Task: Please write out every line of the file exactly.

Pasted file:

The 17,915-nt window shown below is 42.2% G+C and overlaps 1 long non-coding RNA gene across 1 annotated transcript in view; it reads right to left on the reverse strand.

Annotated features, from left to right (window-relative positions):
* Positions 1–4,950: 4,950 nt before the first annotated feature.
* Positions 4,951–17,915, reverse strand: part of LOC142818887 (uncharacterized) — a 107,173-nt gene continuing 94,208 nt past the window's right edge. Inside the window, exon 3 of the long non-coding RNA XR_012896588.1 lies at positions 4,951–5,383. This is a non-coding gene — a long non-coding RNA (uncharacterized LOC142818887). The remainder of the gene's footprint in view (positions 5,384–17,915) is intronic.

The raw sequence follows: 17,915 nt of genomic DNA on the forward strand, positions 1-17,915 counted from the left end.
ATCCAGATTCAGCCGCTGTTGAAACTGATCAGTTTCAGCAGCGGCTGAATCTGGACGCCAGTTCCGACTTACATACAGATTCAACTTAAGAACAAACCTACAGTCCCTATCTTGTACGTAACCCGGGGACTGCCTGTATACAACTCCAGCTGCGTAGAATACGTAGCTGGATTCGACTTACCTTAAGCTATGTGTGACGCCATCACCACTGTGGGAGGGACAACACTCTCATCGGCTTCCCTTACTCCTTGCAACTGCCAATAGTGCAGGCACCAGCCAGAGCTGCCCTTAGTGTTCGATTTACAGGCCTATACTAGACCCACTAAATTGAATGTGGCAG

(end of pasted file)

The 17,915-nt window shown below is 42.2% G+C and overlaps 1 long non-coding RNA gene across 1 annotated transcript in view; it reads right to left on the reverse strand.

Annotated features, from left to right (window-relative positions):
* Positions 1–4,950: 4,950 nt before the first annotated feature.
* Positions 4,951–17,915, reverse strand: part of LOC142818887 (uncharacterized) — a 107,173-nt gene continuing 94,208 nt past the window's right edge. Inside the window, exon 3 of the long non-coding RNA XR_012896588.1 lies at positions 4,951–5,383. This is a non-coding gene — a long non-coding RNA (uncharacterized LOC142818887). The remainder of the gene's footprint in view (positions 5,384–17,915) is intronic.

The raw sequence follows: 17,915 nt of genomic DNA on the forward strand, positions 1-17,915 counted from the left end.
ATCCAGATTCAGCCGCTGTTGAAACTGATCAGTTTCAGCAGCGGCTGAATCTGGACGCCAGTTCCGACTTACATACAGATTCAACTTAAGAACAAACCTACAGTCCCTATCTTGTACGTAACCCGGGGACTGCCTGTATACAACTCCAGCTGCGTAGAATACGTAGCTGGATTCGACTTACCTTAAGCTATGTGTGACGCCATCACCACTGTGGGAGGGACAACACTCTCATCGGCTTCCCTTACTCCTTGCAACTGCCAATAGTGCAGGCACCAGCCAGAGCTGCCCTTAGTGTTCGATTTACAGGCCTATACTAGACCCACTAAATTGAATGTGGCAG